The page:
Any action in the world is an interplay between the internal and the external world. It’s personal mastery and social interaction. In work, it’s about packing your skills in a way that can be easily socially received and distributed. In life, it’s being who you really are and offering that to your community and tribe.
But I think we have forgotten that simple idea when we exist in our different spaces: the home, the office, the factory, the public space. And that is fundamental in understanding the organizing principle of networks. We are no longer stuck in hierarchies (even though we personally might be in the short term) or siloes and are free to create, share, and thus capture the value of our own mastery.
But instead of becoming too philosophical, I’ll share an example of what I believe is one of many futures of work and life.
Slightly Choppy, also known as Scott Richards, lives in Newport Beach, California, and is making flags honoring surf culture for a living. The flags are a piece of art, well-made with a vintage feel, and born out of Scott’s life journey, passions, and craftsmanship. He sells the flags in surf shops and online, to provide for his family.
His story, told openly and authentically, resonates and his craftsmanship is just the perfect intersection between mastery and imperfection. Every flag is made by hand and thus unique. I bought a flag with my local surf spot, Beacons, yesterday and choose one with a little lighter and more worn-looking print.
Scott is doing one thing well, walking his passion into reality. What he makes, why, and how resonates with people and he has fans all around the world. He has about 20K followers on Instagram and growing. He’s living his dream and organizing everything via the Internet, from sourcing the fabrics to sharing the story of why and how he creates, to distributing the flags.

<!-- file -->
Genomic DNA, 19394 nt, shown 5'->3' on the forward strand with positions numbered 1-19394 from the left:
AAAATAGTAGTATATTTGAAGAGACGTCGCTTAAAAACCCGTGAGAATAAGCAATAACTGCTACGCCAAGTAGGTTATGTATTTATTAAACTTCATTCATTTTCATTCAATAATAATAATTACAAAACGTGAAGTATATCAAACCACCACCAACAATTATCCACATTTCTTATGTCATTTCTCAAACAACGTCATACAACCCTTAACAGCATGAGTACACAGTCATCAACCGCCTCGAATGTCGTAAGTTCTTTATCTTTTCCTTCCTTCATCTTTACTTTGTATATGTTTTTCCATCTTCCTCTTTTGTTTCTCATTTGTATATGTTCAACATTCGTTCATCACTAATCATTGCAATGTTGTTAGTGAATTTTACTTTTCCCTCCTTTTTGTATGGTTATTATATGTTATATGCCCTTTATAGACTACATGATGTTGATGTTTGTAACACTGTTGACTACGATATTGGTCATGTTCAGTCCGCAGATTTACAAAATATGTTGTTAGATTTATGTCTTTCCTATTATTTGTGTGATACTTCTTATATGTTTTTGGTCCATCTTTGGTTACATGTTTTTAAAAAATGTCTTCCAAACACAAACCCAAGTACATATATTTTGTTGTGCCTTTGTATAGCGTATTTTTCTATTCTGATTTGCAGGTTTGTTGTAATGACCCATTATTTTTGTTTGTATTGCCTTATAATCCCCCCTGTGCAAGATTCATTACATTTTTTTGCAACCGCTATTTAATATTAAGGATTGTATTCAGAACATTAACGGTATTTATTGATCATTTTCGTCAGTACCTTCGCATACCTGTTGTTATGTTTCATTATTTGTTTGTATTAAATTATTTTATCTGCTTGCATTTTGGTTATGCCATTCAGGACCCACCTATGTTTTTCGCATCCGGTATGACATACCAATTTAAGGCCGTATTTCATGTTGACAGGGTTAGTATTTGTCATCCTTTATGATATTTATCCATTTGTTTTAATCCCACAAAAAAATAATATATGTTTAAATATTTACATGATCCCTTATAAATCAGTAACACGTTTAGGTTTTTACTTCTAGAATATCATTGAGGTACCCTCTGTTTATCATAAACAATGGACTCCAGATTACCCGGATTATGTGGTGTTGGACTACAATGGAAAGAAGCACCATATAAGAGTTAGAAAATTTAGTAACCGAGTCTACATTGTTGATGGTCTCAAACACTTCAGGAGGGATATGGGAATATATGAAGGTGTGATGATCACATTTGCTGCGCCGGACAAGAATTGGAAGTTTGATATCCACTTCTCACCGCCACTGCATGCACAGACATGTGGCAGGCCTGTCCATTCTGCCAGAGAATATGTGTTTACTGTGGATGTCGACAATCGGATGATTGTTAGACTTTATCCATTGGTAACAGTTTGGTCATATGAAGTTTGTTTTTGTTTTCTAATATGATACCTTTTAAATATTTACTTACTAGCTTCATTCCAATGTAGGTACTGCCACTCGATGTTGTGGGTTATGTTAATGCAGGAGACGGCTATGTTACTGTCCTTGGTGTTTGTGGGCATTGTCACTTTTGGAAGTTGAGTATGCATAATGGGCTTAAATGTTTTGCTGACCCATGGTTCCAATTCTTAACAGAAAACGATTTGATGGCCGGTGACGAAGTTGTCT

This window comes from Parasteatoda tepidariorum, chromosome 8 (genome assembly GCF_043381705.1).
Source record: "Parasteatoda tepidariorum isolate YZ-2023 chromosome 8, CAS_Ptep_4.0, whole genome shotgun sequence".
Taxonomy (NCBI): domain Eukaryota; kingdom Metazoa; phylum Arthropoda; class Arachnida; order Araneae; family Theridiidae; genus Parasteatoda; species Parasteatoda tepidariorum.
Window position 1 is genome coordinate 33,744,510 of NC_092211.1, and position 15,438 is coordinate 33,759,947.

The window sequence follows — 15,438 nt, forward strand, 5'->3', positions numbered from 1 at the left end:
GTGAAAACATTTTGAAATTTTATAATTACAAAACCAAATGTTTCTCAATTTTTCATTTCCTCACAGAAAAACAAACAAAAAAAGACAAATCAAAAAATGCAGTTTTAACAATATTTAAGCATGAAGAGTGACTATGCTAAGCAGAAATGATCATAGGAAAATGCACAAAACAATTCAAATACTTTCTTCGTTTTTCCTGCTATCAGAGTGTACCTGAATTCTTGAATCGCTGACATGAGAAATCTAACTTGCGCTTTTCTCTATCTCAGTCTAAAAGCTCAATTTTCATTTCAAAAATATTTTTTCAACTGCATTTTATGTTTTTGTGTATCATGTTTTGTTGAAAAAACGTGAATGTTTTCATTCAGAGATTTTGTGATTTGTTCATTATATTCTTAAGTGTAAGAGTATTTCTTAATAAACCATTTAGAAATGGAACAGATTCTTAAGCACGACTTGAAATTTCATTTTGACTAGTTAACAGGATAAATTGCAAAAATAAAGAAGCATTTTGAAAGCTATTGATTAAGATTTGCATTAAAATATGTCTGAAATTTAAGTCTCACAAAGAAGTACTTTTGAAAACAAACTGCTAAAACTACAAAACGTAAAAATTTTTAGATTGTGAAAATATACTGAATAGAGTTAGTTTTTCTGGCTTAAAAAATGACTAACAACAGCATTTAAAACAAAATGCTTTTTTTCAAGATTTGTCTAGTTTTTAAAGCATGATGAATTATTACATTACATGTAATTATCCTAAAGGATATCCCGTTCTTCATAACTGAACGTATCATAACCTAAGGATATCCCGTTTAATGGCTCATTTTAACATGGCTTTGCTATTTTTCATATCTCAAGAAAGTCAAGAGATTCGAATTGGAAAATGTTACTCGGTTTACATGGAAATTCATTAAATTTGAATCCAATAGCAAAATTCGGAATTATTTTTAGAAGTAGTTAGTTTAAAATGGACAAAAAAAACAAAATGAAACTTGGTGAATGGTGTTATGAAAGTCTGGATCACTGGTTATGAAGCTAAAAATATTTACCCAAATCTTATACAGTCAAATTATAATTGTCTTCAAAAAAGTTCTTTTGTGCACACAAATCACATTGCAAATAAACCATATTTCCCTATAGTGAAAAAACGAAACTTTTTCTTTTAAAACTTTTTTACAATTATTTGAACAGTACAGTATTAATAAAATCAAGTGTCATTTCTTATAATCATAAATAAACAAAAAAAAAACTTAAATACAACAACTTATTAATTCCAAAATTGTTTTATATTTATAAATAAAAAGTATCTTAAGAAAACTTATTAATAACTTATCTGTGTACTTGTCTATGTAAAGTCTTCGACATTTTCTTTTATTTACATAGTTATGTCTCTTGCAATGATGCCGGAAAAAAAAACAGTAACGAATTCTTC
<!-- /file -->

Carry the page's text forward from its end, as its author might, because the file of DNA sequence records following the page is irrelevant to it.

Individual mastery and social interaction.
Now, we are kind of programmed to say Well, that’s him, not me. What if everyone did like Scott, that wouldn’t work, right? Flags are easy, what I do is so much harder. But before Scotts brought his dream into reality there were no flags. There was no way to share where your local spot was and where you have surfed with your local community or global tribe. There was nothing.
I know, it might sound trivial, but it matters. Things matter, the right physical things matter to tell our own story to ourselves and others. So when I see that flag hanging in my shack I’m reminded of why I’m here, of the ocean, of the beach, and of who I am and who I’m becoming.
Telling our own stories is critical to our individual and collective wellbeing. It’s something we have done since the beginning of humankind, using different tools, making anything from cave paintings to writing blog posts. The more personal we are the deeper we can connect with ourselves and others.
“It’s nothing personal, it’s just business.” is dead, dead, dead.
Everything is fucking personal. Every day has 24 hours. Every moment matters.
The factory paradigm has shaped us into who we are today, believing in mass-production, scale, and conformity. But we can also look at the world from the perspective of 10 billion people who are, the majority of them, connected with everything in both a physical, digital, and spiritual way.